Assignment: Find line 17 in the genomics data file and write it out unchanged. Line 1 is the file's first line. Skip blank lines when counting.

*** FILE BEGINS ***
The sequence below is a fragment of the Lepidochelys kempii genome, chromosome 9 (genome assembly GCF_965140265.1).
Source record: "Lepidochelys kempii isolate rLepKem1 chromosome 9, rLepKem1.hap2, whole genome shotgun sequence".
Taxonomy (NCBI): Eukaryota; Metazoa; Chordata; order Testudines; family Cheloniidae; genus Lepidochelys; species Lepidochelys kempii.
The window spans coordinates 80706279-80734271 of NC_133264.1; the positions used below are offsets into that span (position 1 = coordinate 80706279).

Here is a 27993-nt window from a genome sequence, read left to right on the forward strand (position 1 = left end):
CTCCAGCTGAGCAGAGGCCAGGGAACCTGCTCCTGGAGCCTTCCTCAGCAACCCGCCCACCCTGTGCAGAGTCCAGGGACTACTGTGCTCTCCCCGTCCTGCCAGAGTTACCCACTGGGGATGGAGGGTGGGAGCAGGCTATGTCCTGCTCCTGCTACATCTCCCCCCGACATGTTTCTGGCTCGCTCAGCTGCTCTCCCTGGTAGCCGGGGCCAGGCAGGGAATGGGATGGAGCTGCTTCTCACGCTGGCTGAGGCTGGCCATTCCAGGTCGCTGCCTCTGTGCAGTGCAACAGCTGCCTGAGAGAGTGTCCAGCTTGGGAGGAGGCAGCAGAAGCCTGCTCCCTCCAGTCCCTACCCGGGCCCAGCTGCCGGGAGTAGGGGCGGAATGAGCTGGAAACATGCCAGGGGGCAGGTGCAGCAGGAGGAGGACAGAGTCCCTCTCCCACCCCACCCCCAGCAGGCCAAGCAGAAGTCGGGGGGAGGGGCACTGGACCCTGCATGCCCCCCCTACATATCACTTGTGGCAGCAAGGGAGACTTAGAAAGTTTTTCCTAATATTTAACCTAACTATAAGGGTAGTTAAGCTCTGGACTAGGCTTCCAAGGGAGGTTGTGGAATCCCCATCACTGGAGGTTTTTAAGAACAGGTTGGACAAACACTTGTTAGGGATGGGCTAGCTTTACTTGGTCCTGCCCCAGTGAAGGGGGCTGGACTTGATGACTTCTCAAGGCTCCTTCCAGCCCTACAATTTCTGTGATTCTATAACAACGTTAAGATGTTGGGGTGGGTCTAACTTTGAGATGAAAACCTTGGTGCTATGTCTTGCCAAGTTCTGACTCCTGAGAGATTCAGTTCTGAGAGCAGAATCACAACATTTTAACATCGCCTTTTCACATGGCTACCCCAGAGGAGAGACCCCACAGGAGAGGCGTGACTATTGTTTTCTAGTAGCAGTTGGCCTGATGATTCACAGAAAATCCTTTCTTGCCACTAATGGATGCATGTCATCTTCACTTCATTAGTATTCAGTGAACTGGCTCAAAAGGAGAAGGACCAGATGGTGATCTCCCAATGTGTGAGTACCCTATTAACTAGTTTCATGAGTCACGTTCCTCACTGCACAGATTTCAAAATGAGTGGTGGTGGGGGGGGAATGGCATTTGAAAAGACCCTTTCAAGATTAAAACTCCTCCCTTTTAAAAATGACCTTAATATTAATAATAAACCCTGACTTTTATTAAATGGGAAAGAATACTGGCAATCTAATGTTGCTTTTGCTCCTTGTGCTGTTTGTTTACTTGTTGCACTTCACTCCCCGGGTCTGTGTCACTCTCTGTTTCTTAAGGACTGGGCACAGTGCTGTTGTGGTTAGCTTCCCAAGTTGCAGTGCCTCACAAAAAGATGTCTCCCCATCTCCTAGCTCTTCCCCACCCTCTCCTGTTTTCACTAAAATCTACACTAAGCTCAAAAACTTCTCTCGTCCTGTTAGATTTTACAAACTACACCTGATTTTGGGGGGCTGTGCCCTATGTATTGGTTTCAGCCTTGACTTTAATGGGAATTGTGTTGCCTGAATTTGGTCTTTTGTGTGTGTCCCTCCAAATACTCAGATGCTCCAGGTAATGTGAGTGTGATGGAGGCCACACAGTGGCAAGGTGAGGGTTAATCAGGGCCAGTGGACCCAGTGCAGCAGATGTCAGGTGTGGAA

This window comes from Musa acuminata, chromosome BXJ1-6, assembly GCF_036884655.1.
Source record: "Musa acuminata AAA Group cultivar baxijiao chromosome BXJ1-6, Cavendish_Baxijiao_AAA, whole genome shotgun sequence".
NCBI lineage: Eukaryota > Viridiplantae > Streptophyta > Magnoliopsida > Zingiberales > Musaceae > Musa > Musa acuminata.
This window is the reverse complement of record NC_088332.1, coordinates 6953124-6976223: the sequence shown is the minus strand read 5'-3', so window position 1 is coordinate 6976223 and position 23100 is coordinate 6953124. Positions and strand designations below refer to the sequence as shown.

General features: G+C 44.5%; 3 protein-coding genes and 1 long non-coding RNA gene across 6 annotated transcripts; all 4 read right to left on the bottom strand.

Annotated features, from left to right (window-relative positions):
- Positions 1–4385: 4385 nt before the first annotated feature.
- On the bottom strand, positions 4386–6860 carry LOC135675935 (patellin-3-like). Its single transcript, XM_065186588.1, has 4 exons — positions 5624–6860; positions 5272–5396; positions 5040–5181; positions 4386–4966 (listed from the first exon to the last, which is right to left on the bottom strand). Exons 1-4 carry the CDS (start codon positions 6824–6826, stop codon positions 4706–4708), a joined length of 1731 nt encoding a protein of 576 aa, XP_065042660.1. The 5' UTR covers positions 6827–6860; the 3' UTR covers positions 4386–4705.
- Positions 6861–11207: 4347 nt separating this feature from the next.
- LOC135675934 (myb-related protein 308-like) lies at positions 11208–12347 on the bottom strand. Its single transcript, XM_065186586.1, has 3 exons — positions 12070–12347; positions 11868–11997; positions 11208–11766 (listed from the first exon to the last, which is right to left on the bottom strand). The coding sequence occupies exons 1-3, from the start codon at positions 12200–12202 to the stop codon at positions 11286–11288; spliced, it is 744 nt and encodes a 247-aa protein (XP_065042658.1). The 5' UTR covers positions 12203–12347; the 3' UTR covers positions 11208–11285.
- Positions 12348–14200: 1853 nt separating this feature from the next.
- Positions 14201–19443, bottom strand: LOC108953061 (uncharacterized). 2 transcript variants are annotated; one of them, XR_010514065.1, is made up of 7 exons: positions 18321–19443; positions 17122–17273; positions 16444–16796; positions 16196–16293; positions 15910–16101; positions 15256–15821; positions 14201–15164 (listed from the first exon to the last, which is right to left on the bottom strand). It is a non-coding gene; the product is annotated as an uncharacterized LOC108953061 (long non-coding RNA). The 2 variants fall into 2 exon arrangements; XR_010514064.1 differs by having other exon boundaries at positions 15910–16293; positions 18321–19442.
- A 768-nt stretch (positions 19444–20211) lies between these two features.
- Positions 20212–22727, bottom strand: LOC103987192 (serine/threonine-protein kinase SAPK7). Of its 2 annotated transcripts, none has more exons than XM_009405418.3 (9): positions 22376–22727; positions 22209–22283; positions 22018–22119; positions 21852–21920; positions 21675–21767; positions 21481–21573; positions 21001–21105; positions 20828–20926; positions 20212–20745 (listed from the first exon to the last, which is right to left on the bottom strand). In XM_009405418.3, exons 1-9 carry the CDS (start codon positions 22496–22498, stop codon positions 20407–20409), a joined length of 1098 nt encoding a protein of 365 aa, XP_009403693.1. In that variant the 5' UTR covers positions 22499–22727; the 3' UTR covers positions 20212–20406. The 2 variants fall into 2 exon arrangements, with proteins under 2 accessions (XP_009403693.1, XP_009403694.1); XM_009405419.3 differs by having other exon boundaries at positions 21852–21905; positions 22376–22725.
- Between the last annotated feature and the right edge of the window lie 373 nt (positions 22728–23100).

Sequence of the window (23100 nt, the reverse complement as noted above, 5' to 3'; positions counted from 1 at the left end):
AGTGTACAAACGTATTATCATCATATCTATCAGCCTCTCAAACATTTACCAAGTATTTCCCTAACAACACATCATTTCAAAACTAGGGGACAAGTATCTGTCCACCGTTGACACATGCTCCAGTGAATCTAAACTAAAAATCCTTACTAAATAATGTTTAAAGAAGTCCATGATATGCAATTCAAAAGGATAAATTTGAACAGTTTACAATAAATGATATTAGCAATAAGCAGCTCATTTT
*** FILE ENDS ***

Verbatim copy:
- Positions 12348–14200: 1853 nt separating this feature from the next.